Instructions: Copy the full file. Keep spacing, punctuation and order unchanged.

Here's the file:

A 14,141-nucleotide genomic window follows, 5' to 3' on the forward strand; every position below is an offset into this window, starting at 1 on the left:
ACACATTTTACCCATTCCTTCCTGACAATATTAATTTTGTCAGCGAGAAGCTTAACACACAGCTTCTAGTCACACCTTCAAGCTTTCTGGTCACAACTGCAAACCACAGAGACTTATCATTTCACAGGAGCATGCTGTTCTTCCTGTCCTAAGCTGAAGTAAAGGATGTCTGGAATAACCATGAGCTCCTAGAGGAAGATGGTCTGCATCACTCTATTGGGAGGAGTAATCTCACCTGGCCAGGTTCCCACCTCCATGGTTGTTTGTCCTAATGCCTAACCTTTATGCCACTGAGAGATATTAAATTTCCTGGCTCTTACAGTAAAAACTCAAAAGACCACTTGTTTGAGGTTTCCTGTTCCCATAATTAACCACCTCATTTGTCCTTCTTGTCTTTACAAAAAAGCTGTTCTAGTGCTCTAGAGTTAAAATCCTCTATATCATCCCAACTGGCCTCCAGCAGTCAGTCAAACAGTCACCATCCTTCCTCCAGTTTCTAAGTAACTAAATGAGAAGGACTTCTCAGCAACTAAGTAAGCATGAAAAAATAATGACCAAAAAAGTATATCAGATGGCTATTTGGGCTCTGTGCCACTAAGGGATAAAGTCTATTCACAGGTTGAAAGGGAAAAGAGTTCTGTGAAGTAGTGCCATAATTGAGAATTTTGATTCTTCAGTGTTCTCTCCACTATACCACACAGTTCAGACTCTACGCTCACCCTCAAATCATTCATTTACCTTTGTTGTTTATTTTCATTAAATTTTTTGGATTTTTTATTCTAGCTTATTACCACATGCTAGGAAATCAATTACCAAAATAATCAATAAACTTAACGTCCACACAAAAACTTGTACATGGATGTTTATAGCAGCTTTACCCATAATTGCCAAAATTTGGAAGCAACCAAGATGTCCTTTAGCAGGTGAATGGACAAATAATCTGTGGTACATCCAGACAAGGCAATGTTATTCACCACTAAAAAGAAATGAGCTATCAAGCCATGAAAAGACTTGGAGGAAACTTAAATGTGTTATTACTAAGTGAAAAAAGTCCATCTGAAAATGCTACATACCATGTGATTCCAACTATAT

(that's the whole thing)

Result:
A 14,141-nucleotide genomic window follows, 5' to 3' on the forward strand; every position below is an offset into this window, starting at 1 on the left:
ACACATTTTACCCATTCCTTCCTGACAATATTAATTTTGTCAGCGAGAAGCTTAACACACAGCTTCTAGTCACACCTTCAAGCTTTCTGGTCACAACTGCAAACCACAGAGACTTATCATTTCACAGGAGCATGCTGTTCTTCCTGTCCTAAGCTGAAGTAAAGGATGTCTGGAATAACCATGAGCTCCTAGAGGAAGATGGTCTGCATCACTCTATTGGGAGGAGTAATCTCACCTGGCCAGGTTCCCACCTCCATGGTTGTTTGTCCTAATGCCTAACCTTTATGCCACTGAGAGATATTAAATTTCCTGGCTCTTACAGTAAAAACTCAAAAGACCACTTGTTTGAGGTTTCCTGTTCCCATAATTAACCACCTCATTTGTCCTTCTTGTCTTTACAAAAAAGCTGTTCTAGTGCTCTAGAGTTAAAATCCTCTATATCATCCCAACTGGCCTCCAGCAGTCAGTCAAACAGTCACCATCCTTCCTCCAGTTTCTAAGTAACTAAATGAGAAGGACTTCTCAGCAACTAAGTAAGCATGAAAAAATAATGACCAAAAAAGTATATCAGATGGCTATTTGGGCTCTGTGCCACTAAGGGATAAAGTCTATTCACAGGTTGAAAGGGAAAAGAGTTCTGTGAAGTAGTGCCATAATTGAGAATTTTGATTCTTCAGTGTTCTCTCCACTATACCACACAGTTCAGACTCTACGCTCACCCTCAAATCATTCATTTACCTTTGTTGTTTATTTTCATTAAATTTTTTGGATTTTTTATTCTAGCTTATTACCACATGCTAGGAAATCAATTACCAAAATAATCAATAAACTTAACGTCCACACAAAAACTTGTACATGGATGTTTATAGCAGCTTTACCCATAATTGCCAAAATTTGGAAGCAACCAAGATGTCCTTTAGCAGGTGAATGGACAAATAATCTGTGGTACATCCAGACAAGGCAATGTTATTCACCACTAAAAAGAAATGAGCTATCAAGCCATGAAAAGACTTGGAGGAAACTTAAATGTGTTATTACTAAGTGAAAAAAGTCCATCTGAAAATGCTACATACCATGTGATTCCAACTATAT